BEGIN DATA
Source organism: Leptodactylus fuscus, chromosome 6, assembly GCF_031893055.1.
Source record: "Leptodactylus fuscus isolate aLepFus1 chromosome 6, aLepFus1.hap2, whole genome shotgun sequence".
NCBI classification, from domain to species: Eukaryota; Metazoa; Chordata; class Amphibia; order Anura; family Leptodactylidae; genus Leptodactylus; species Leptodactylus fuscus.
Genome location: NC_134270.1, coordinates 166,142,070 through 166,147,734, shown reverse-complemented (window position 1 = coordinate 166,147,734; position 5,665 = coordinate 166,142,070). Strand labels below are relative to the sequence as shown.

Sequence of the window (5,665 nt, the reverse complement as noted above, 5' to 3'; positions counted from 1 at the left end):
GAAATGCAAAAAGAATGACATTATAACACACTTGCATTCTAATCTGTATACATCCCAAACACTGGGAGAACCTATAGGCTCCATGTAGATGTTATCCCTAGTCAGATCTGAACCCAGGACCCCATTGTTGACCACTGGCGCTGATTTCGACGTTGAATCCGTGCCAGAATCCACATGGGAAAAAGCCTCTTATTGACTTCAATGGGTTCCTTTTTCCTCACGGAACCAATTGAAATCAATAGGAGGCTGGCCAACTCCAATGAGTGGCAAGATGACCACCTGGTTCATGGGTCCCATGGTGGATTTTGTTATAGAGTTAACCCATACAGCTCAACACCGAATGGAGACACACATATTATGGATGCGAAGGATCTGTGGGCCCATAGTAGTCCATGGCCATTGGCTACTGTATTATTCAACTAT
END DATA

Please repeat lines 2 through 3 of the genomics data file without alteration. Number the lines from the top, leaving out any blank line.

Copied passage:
Source record: "Leptodactylus fuscus isolate aLepFus1 chromosome 6, aLepFus1.hap2, whole genome shotgun sequence".
NCBI classification, from domain to species: Eukaryota; Metazoa; Chordata; class Amphibia; order Anura; family Leptodactylidae; genus Leptodactylus; species Leptodactylus fuscus.